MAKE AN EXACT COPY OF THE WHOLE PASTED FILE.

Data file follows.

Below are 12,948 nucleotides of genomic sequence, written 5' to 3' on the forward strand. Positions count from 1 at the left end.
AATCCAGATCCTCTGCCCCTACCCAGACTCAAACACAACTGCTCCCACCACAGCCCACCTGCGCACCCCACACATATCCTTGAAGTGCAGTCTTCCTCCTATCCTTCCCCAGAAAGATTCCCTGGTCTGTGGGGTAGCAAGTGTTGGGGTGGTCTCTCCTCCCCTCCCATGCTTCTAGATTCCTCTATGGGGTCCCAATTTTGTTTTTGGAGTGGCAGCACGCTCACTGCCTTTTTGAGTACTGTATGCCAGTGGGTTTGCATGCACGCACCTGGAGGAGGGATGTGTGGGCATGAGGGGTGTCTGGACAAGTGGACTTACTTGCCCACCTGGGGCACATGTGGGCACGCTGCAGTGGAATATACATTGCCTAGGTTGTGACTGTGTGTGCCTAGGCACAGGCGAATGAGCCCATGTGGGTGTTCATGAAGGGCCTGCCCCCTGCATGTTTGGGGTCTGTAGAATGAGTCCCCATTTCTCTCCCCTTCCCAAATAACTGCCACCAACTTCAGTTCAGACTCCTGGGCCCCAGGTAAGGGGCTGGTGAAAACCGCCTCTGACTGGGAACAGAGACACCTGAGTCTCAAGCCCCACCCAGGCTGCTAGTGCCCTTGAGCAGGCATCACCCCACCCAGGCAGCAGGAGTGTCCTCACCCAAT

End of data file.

Below are 12,948 nucleotides of genomic sequence, written 5' to 3' on the forward strand. Positions count from 1 at the left end.
AATCCAGATCCTCTGCCCCTACCCAGACTCAAACACAACTGCTCCCACCACAGCCCACCTGCGCACCCCACACATATCCTTGAAGTGCAGTCTTCCTCCTATCCTTCCCCAGAAAGATTCCCTGGTCTGTGGGGTAGCAAGTGTTGGGGTGGTCTCTCCTCCCCTCCCATGCTTCTAGATTCCTCTATGGGGTCCCAATTTTGTTTTTGGAGTGGCAGCACGCTCACTGCCTTTTTGAGTACTGTATGCCAGTGGGTTTGCATGCACGCACCTGGAGGAGGGATGTGTGGGCATGAGGGGTGTCTGGACAAGTGGACTTACTTGCCCACCTGGGGCACATGTGGGCACGCTGCAGTGGAATATACATTGCCTAGGTTGTGACTGTGTGTGCCTAGGCACAGGCGAATGAGCCCATGTGGGTGTTCATGAAGGGCCTGCCCCCTGCATGTTTGGGGTCTGTAGAATGAGTCCCCATTTCTCTCCCCTTCCCAAATAACTGCCACCAACTTCAGTTCAGACTCCTGGGCCCCAGGTAAGGGGCTGGTGAAAACCGCCTCTGACTGGGAACAGAGACACCTGAGTCTCAAGCCCCACCCAGGCTGCTAGTGCCCTTGAGCAGGCATCACCCCACCCAGGCAGCAGGAGTGTCCTCACCCAAT